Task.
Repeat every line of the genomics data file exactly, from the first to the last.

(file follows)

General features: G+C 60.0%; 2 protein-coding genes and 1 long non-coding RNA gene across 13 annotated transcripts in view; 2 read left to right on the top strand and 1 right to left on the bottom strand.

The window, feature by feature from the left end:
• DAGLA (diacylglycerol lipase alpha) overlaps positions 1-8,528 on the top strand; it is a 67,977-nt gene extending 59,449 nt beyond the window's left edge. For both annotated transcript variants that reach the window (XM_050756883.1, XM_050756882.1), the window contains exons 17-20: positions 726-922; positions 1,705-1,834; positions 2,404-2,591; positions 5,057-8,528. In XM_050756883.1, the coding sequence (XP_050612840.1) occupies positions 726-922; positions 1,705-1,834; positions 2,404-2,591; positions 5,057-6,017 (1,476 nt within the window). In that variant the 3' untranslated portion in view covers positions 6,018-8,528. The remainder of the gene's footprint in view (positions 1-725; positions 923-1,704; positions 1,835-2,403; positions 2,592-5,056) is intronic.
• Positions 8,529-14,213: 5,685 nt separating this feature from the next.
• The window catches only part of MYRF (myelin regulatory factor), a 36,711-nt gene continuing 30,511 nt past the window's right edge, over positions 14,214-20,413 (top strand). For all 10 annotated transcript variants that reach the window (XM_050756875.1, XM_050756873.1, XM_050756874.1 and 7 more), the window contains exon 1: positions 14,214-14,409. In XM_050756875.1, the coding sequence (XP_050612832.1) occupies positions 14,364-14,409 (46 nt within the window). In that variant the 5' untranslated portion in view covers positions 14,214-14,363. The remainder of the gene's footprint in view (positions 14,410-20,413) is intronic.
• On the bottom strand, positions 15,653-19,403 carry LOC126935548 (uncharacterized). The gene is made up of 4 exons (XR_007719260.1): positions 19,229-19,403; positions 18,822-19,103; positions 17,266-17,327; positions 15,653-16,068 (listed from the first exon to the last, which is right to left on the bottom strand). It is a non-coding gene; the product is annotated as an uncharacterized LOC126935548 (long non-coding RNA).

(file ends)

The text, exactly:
General features: G+C 60.0%; 2 protein-coding genes and 1 long non-coding RNA gene across 13 annotated transcripts in view; 2 read left to right on the top strand and 1 right to left on the bottom strand.

The window, feature by feature from the left end:
• DAGLA (diacylglycerol lipase alpha) overlaps positions 1-8,528 on the top strand; it is a 67,977-nt gene extending 59,449 nt beyond the window's left edge. For both annotated transcript variants that reach the window (XM_050756883.1, XM_050756882.1), the window contains exons 17-20: positions 726-922; positions 1,705-1,834; positions 2,404-2,591; positions 5,057-8,528. In XM_050756883.1, the coding sequence (XP_050612840.1) occupies positions 726-922; positions 1,705-1,834; positions 2,404-2,591; positions 5,057-6,017 (1,476 nt within the window). In that variant the 3' untranslated portion in view covers positions 6,018-8,528. The remainder of the gene's footprint in view (positions 1-725; positions 923-1,704; positions 1,835-2,403; positions 2,592-5,056) is intronic.
• Positions 8,529-14,213: 5,685 nt separating this feature from the next.
• The window catches only part of MYRF (myelin regulatory factor), a 36,711-nt gene continuing 30,511 nt past the window's right edge, over positions 14,214-20,413 (top strand). For all 10 annotated transcript variants that reach the window (XM_050756875.1, XM_050756873.1, XM_050756874.1 and 7 more), the window contains exon 1: positions 14,214-14,409. In XM_050756875.1, the coding sequence (XP_050612832.1) occupies positions 14,364-14,409 (46 nt within the window). In that variant the 5' untranslated portion in view covers positions 14,214-14,363. The remainder of the gene's footprint in view (positions 14,410-20,413) is intronic.
• On the bottom strand, positions 15,653-19,403 carry LOC126935548 (uncharacterized). The gene is made up of 4 exons (XR_007719260.1): positions 19,229-19,403; positions 18,822-19,103; positions 17,266-17,327; positions 15,653-16,068 (listed from the first exon to the last, which is right to left on the bottom strand). It is a non-coding gene; the product is annotated as an uncharacterized LOC126935548 (long non-coding RNA).